Tuesday, January 3, 2012

Nepal, Round II

I seem to be adjusting to civilization well enough. I returned on the 30th of December from a 34 day trek around Manaslu, into the Tsum Valley and finally completing the Annapurna Circuit. Although there were certainly some cold days and lots of hills to go up and down, it was still fun. Since both the Manaslu and Tsum Valley regions are restricted, it is mandatory to have a guide. Our guide was a young guy, 24 years old, and lets just say he still has a lot to learn. That being said, Chelsea, an Australian girl who I traveled with and who had had other guides before, did say he wasn't as bad as some she has had. In any event, it was nice to have a translator and to be able to communicate with the locals to some degree. Over the 21 days we were in Manaslu and the Tsum Valley, we stayed at home-stays/ monasteries at least 15 nights. Staying at home-stays is nice because it really gives you a chance to see Nepal. We spent 3 nights at our guide's house. The living quarters are elevated and in the evening the cows come into the room downstairs (and ring their bells all night!!) There were basically 2 large rooms upstairs, the kitchen/ dining room and then a "bed room." As expected, there were not any beds in the bed room, but there were some sheets stuffed with straw that we could sleep on. It was neat to see his mom cook over the fire and his dad would come in after cutting grass for hey all morning and eat "Himalayan food" according to our guide. As far as I can tell, Himalayan food is simply Himalayan wheat mixed with just a little bit of water and heated up. The end result looks like a big glob of brown goo- not exactly appetizing but evidently full of energy. We, however, were spoiled and had thupka for most dinners. It is a noodle soup with potatoes, although not the most delicious, it was certainly better than the "Himalayan food!"

I think the night I enjoyed the most, we stayed in a small nunnery. Well, not really a nunnery, it was a tiny monastery in the middle of nowhere run by a nun. She was a lovely lady, maybe 55 years old or so. She lived by herself and took care of the monastery by herself as well. Every day, or two days, she had to walk down to the river to get water. Although the river was not that far away, it was about 200 meters below the monastery! It was exhausting enough for me to walk down to the river to get my 3 liters of water, I cannot imagine carry 30 liters back up!!! That evening, after our guide and Denis carried up extra water for her, we sat around the fire and waited for dinner. She actually popped us pop corn over the fire!! Finally, when dinner was over I got out my camera and showed her some of the pictures I had taken in Tibet. She was in awe!! Her smile was from ear to ear and she was so amazed by the different temples. I guess I had been a little jaded, there are so many temples and monasteries in Tibet that after a while they all started to look the same to me.....not to her! Each one was as impressive as the last I all I wish is that I would have thought to print out we a few of the pictures to give them to her and others we met along the way.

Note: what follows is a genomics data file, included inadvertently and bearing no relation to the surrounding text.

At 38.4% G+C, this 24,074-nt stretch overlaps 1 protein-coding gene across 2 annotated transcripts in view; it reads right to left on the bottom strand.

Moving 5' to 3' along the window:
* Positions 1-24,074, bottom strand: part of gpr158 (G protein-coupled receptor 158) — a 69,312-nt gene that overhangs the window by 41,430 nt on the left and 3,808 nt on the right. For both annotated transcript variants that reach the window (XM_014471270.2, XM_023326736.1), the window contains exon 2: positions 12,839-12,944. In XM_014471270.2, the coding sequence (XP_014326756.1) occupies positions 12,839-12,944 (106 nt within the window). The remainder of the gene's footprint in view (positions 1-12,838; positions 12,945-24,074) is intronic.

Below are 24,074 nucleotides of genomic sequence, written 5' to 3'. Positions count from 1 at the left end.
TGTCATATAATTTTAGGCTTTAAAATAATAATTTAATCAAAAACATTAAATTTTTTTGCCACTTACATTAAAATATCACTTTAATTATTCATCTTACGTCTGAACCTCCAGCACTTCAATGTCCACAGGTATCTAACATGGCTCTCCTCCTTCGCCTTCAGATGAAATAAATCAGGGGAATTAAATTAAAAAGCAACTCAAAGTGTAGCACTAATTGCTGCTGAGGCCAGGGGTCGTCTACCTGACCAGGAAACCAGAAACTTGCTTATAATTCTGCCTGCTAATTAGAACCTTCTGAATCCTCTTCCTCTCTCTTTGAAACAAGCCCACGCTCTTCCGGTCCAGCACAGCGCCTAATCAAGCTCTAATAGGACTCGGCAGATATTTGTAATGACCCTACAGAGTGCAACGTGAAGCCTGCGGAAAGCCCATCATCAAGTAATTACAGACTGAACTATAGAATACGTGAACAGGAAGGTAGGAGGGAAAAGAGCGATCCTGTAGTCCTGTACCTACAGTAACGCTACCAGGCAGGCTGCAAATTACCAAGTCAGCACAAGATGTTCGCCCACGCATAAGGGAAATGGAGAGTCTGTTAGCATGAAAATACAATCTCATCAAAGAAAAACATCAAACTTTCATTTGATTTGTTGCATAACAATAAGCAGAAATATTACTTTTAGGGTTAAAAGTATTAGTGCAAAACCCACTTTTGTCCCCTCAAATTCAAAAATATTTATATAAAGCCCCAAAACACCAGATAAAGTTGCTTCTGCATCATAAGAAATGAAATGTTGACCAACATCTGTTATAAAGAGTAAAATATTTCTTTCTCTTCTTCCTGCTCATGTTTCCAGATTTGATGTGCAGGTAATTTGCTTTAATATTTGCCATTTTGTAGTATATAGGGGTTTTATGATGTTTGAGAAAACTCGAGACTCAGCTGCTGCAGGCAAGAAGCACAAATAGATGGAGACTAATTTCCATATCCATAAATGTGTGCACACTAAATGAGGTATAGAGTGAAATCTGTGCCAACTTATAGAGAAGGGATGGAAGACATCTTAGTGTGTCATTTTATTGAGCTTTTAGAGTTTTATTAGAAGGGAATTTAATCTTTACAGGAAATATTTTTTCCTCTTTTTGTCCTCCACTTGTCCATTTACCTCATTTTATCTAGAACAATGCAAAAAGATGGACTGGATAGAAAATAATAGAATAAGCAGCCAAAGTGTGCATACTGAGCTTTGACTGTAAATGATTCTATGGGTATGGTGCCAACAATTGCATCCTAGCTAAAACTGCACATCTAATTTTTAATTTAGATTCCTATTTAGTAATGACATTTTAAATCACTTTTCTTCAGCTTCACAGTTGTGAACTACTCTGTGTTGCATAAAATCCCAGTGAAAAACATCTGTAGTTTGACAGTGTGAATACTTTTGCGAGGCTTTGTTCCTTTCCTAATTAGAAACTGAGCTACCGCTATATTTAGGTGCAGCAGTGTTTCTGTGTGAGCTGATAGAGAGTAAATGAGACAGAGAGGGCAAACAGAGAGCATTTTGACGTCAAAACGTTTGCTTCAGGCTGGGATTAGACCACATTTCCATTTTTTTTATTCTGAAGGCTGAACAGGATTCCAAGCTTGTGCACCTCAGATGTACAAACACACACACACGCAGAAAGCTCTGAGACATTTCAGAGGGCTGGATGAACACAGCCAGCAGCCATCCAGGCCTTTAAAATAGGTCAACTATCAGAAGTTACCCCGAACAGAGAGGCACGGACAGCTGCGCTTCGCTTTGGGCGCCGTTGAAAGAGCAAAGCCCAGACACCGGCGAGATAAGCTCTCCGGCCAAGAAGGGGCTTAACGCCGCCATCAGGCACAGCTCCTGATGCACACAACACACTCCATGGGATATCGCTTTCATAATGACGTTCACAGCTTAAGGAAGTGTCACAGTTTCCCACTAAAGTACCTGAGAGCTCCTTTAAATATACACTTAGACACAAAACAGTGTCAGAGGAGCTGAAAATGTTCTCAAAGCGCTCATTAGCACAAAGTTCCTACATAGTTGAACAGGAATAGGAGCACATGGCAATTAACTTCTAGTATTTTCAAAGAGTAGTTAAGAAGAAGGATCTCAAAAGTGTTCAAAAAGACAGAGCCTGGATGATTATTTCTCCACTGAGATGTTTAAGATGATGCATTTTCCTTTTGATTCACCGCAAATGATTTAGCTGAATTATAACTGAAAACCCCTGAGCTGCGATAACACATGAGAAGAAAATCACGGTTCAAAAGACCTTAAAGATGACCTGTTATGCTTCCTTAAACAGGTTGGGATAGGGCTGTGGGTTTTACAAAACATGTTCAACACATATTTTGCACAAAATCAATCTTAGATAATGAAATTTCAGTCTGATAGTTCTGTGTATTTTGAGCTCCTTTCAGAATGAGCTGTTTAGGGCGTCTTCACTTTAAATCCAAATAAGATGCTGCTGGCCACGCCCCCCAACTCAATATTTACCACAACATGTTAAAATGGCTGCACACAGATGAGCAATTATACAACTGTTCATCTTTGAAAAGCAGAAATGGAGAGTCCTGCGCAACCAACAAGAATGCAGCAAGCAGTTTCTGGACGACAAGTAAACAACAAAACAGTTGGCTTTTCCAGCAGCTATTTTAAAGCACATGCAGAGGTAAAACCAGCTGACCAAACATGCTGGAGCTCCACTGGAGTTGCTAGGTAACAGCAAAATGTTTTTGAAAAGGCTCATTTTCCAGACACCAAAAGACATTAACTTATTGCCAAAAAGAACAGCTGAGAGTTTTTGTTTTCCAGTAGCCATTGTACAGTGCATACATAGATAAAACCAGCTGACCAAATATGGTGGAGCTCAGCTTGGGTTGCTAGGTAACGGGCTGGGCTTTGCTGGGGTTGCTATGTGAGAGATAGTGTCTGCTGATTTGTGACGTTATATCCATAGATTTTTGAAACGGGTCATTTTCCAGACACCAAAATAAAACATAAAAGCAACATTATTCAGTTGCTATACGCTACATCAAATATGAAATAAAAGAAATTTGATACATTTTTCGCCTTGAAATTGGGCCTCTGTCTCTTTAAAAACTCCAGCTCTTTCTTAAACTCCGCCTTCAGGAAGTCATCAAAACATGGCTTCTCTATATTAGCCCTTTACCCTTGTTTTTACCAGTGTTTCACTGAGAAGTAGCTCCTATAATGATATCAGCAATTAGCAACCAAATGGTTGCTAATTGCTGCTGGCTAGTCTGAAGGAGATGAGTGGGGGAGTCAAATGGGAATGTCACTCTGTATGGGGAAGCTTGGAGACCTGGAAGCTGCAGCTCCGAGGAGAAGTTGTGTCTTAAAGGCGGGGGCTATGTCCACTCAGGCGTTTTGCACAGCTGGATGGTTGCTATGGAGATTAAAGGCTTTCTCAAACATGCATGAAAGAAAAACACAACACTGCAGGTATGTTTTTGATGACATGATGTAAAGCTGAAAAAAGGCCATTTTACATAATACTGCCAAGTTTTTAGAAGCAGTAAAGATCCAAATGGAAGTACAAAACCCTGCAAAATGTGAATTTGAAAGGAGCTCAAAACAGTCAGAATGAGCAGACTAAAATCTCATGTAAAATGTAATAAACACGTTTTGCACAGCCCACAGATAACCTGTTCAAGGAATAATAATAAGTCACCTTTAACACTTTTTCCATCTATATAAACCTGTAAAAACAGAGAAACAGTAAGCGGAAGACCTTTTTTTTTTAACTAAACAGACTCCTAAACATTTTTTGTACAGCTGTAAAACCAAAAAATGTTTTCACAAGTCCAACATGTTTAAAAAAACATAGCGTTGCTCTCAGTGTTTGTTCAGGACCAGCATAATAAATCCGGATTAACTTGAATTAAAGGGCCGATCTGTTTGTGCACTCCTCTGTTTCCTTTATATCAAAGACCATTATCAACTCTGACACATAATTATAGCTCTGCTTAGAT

Getting onto the Annapurna Circuit seemed like we were returning to civilization compared to where we had been. On our first day on the Annapurna Circuit we celebrated with a packet of bonbons (chocolate cookies). After 5 hours or so on the trail, we came to Chame- complete with almost a dozen shops selling all the necessities: chocolate, peanuts, chips, shampoo, oatmeal (which we soon found out was terrible) and lots of other exciting items!! The shop keeper must have thought we were crazy, we were much to excited about such basic little things! It is shocking how much it has changed since I was there in March. The amount of progress that has been on the road is astonishing! At the rate they are going, you should be able to drive a car around the circuit by the end of the year it seems!! It was fun for me to pass all the places again, this time with out any snow on them!! I guess I didn't realize what a big difference walking in the snow made. In March, when there was tons of snow leading up to and over the pass, it took Nathan and I 4 hours to reach the pass and then another 4 and a half to come down....not this time. I reached to top in 2 hours and was down in another 2 and a half!! I was able to make it to Tuckuche on Christmas day. It is a lovely little village with flag-stone paved streets where Nathan and I had stayed before at a delightful guest house. The owners were as welcoming as before and can still make the best apple desserts in Nepal!

By December 30th I arrived into Pokhara, along with every Nepali in Nepal!! Much to my surprise, Pokhara holds a street festival every year from Dec 28th to Jan 1 which is evidently the highlight of the year. All the hotels in town were booked and the ones that had openings wanted $50 a night for a room (they are usually about $10)!!!!! After over an hour of trying, we finally found place and hit the town for food. Sadly, I was too tired to shower when we got back and I figured that if I had survived 26 days with out a shower before, 8 days wouldn't hurt:) As for the new year, a massive steak (the first meat I had had in about 38 days) and a beer sounded like heaven to me!

I'm back in Kathmandu now and will do the Langtang trek, only 10 days or so, before going out west the Baradia National Park. Hopefully I will see tigers and rinos in the park, but no guarantees. I hope you had a very Merry Christmas and Happy New Year!!


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